Where do you go when Microsoft Office and Google Docs are not enough but Adobe Creative Cloud is too much? Adobe hopes you’ll turn to Spark, a new integrated suite of storytelling web and mobile apps for creating and sharing visual content online and via social networks.
Spark may be a new name, but it’s not exactly a new game: Its mobile iOS apps—
Slate—are already well known for creating social media posts and graphics, web stories, and animated videos. A new addition is the browser-based Adobe Spark web app, which facilitates cross-platform use to more easily create, update, sync, and share fliers, brochures, presentations, newsletters, memes, blog posts, explainer videos, and more from anywhere.
The three mobile apps, all of which are now universal for iPhone and iPad, are now rebranded with the Spark moniker and some name changes: Adobe Post is now Spark Post, Voice is now Spark Video, and Slate is now Spark Page. All are updated, but otherwise maintain their current core functionality as free iOS apps. Spark Post updates include an iPad version, animations, and Live Photo export, which can convert your post into a Live Photo. Among Spark Page’s new features are an iPhone version, new Storybook and Trek themes, Google Photos support, and 3D Touch support, letting you preview projects and zoom in on images.
Spark is targeted to all consumers: small businesses and solo entrepreneurs, students, volunteers with causes, and professionals seeking to boost their careers and personal brands. While such users do not command huge enterprises that typically are served by professional artists and marketers, they still expect their endeavors to compete creatively and perform well online. With social media as the prevalent communication channel, Spark templates and content strive to meet the need to be visually engaging and impactful.
The web app lets you create your content in all three formats: social graphics, web stories, and animated videos. It allows universal access via laptop, desktop, and Chromebook for use in the home, workplace, and schools. Previous users will still find all their previous projects for continued editing and sharing.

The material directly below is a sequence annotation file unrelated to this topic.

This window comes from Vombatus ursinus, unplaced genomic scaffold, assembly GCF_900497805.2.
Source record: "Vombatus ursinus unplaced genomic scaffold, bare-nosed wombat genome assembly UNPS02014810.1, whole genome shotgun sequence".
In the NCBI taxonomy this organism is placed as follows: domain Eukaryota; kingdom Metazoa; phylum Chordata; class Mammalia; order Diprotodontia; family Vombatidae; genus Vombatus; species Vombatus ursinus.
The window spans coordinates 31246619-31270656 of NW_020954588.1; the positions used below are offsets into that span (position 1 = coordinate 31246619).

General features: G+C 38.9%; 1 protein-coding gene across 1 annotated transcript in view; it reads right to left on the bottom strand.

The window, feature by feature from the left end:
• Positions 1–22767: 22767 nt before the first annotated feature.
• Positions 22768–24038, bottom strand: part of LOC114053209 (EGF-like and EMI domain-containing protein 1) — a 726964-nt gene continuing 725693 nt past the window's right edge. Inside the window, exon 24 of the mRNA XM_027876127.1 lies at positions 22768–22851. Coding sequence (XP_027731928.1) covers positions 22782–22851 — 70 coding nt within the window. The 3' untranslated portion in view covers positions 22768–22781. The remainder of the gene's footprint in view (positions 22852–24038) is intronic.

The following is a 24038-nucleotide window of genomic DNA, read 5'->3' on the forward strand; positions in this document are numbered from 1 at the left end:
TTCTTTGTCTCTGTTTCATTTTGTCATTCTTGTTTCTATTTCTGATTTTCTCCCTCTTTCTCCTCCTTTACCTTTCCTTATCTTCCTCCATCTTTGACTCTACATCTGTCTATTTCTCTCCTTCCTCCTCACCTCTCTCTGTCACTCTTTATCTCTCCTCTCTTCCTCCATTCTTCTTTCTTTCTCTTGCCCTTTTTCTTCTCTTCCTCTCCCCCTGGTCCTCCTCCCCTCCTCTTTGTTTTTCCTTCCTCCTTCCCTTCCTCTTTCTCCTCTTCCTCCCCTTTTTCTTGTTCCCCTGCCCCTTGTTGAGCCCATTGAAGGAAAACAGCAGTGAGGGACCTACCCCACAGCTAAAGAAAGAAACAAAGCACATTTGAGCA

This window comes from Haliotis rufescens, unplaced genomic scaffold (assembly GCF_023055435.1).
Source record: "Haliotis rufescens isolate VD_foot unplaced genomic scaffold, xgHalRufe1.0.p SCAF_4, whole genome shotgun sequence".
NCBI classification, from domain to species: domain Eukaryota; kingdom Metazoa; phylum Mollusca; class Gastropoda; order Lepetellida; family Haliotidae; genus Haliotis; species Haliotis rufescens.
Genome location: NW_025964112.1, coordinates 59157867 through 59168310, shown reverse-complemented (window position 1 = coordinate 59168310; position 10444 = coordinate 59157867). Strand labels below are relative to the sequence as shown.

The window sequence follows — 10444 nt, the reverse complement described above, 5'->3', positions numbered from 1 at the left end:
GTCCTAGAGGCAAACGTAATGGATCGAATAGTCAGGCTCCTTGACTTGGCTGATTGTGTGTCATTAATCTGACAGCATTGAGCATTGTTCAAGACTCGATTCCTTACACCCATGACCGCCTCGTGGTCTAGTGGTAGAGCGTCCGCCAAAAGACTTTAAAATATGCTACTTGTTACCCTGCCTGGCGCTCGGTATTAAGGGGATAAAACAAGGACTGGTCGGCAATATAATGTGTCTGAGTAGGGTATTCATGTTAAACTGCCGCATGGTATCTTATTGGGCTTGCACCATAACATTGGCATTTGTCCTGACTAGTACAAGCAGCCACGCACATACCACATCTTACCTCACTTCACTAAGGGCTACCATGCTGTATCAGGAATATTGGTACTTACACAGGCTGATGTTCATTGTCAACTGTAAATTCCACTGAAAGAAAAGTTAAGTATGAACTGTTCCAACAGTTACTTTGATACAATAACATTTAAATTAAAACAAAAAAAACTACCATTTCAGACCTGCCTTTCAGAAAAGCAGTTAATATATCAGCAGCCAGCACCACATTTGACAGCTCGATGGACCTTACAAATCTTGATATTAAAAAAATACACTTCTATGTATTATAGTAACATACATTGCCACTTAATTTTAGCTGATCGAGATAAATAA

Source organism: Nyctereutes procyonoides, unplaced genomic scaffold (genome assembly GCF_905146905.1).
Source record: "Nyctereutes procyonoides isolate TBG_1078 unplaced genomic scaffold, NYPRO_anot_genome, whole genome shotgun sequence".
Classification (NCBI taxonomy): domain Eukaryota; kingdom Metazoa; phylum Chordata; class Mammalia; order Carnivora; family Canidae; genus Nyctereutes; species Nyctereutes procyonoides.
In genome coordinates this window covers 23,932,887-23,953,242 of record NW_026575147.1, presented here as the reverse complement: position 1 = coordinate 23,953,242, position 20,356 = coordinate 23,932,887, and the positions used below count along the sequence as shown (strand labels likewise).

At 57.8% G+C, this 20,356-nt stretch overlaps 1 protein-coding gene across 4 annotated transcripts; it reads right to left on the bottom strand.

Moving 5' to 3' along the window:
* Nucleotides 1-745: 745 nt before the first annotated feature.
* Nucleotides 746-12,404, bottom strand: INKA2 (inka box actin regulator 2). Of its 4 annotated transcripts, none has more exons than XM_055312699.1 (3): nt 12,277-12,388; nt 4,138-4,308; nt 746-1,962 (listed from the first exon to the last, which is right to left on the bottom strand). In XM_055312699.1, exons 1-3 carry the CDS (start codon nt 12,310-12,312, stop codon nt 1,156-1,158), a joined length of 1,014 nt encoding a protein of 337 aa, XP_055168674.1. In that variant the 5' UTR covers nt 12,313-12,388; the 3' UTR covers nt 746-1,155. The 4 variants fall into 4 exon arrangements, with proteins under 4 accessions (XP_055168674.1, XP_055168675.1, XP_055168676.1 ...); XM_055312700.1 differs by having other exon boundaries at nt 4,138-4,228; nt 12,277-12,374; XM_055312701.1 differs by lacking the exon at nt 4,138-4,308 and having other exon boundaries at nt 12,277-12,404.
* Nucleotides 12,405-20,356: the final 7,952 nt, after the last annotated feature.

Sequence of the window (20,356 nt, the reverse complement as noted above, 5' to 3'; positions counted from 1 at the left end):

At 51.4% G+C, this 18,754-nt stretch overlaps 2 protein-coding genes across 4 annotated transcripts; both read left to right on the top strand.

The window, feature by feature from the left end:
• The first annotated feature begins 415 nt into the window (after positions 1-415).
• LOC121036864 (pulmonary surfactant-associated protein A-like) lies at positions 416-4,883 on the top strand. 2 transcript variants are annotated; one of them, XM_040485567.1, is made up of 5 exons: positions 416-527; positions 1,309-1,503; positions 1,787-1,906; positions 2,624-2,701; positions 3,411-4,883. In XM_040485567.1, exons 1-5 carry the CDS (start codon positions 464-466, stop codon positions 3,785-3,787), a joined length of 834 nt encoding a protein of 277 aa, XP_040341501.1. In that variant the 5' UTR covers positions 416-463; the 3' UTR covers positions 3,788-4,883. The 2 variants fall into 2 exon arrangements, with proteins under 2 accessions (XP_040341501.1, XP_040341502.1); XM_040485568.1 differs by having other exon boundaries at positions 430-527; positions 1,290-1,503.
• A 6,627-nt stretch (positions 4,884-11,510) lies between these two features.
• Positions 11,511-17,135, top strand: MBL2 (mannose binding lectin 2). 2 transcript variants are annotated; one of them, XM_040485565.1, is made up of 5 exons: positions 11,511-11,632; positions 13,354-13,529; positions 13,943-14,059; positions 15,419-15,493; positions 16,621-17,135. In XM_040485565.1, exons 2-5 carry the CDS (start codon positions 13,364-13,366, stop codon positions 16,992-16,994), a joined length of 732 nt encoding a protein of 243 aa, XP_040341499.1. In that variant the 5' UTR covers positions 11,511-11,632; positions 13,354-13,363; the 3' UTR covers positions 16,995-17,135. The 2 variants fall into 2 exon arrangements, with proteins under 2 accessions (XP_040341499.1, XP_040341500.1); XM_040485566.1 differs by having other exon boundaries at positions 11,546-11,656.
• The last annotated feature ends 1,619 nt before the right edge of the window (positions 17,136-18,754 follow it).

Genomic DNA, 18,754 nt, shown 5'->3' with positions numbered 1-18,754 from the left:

The mobile apps are format specific: Spark Post is still used to create images and graphics that are optimized for social media. You can use your own text and images while the app provides a theme-based social media oriented design framework. Spark Page lets you create web stories as a hosted web page complete with text, images, and video. Spark Video lets users create animated videos from your own or a library of images and icons, accompanied by your own voice and background music.
Folks without design skills can start by accessing
spark.adobe.com in the browser and logging in with Google, Facebook, or an Adobe ID. Preferred browsers include Safari, Chrome, and Firefox. Spark automatically syncs content between devices and browsers, regardless of where they were created.
With Spark, Adobe is also inaugurating two collaborative relationships: one with Facebook Blueprint, an international education and certification program focused on assisting with marketing initiatives on Facebook and Instagram, and Change.org, a petition-based social change platform, to help create training materials for its users.
Why this matters: Adobe is intent on widening its reach beyond the creative pro market to include a broad spectrum of consumers whose advanced creative and social networking needs outpace their training, capabilities, and budget. These users have distinctive and critical messages, seek multiple forms of public expression and require a consistently polished and professional social media presentation. When you can’t go to art school to learn multimedia design, Adobe Spark can lend a strong hand.
Adobe Spark is available at
Spark.Adobe.com. All iOS companion apps are free and available for download worldwide in English only. While Spark is officially part of Adobe Creative Cloud and employs some of its technologies, users do not need a Creative Cloud subscription to use it.
Jackie is a tech writer and editor in the San Francisco Bay Area. Her specialties include Apple hardware and software, art, design, photography, video, AR, VR and 3D, and a wide range of creative and productivity apps and systems.